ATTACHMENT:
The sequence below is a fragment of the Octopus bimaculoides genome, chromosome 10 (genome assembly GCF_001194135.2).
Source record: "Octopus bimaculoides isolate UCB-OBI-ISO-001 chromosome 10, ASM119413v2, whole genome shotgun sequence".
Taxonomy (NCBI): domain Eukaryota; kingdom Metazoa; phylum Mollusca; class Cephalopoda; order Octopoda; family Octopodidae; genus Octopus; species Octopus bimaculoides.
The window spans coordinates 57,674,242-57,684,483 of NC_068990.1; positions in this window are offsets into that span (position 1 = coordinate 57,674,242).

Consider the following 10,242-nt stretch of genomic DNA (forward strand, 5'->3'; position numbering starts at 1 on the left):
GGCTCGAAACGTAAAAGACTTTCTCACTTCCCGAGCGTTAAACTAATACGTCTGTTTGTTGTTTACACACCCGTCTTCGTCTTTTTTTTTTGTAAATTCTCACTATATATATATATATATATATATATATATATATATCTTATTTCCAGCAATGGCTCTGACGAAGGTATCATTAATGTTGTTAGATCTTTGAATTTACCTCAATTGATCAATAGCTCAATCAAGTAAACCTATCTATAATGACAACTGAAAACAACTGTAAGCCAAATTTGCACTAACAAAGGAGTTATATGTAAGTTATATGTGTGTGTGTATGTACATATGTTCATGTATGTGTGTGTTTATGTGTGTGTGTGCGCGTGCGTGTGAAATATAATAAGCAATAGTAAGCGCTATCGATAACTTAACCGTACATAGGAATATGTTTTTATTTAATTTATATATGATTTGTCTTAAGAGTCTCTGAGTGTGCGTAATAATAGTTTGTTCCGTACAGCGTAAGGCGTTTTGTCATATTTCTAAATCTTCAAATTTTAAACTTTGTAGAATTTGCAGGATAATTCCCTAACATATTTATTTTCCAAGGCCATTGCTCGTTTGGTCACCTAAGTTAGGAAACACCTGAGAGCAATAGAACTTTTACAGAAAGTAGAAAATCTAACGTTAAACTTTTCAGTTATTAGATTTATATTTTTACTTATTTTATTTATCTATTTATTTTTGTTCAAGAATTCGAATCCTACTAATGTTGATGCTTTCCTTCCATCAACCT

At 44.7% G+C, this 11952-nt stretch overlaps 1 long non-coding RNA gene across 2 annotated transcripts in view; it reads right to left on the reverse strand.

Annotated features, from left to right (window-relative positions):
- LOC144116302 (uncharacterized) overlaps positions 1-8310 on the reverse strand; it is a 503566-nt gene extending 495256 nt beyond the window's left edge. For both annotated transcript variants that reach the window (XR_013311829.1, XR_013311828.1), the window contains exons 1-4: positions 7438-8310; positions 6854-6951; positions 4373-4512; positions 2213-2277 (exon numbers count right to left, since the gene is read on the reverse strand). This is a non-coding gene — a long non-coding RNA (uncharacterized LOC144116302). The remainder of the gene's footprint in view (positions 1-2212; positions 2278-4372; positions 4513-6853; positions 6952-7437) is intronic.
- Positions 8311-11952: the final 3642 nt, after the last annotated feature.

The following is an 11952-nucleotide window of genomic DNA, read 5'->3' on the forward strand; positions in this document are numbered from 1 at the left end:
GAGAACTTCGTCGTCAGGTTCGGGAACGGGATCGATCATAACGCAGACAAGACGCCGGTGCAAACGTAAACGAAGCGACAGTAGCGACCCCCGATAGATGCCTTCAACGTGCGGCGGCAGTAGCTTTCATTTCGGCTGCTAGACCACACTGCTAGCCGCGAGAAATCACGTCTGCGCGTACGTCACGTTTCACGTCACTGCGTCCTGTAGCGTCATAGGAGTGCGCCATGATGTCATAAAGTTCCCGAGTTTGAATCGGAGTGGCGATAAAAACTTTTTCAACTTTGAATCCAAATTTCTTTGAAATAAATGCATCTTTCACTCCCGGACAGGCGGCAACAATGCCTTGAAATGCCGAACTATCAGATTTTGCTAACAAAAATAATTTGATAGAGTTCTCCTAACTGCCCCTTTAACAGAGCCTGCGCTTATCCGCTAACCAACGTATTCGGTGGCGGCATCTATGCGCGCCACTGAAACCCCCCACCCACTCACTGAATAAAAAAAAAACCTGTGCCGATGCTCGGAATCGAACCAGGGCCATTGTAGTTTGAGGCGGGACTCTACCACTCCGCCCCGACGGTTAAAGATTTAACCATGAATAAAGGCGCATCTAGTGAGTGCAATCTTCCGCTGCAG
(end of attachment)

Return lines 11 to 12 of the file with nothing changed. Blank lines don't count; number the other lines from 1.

The following is an 11952-nucleotide window of genomic DNA, read 5'->3' on the forward strand; positions in this document are numbered from 1 at the left end:
GAGAACTTCGTCGTCAGGTTCGGGAACGGGATCGATCATAACGCAGACAAGACGCCGGTGCAAACGTAAACGAAGCGACAGTAGCGACCCCCGATAGATGCCTTCAACGTGCGGCGGCAGTAGCTTTCATTTCGGCTGCTAGACCACACTGCTAGCCGCGAGAAATCACGTCTGCGCGTACGTCACGTTTCACGTCACTGCGTCCTGTAGCGTCATAGGAGTGCGCCATGATGTCATAAAGTTCCCGAGTTTGAATCGGAGTGGCGATAAAAACTTTTTCAACTTTGAATCCAAATTTCTTTGAAATAAATGCATCTTTCACTCCCGGACAGGCGGCAACAATGCCTTGAAATGCCGAACTATCAGATTTTGCTAACAAAAATAATTTGATAGAGTTCTCCTAACTGCCCCTTTAACAGAGCCTGCGCTTATCCGCTAACCAACGTATTCGGTGGCGGCATCTATGCGCGCCACTGAAACCCCCCACCCACTCACTGAATAAAAAAAAAACCTGTGCCGATGCTCGGAATCGAACCAGGGCCATTGTAGTTTGAGGCGGGACTCTACCACTCCGCCCCGACGGTTAAAGATTTAACCATGAATAAAGGCGCATCTAGTGAGTGCAATCTTCCGCTGCAG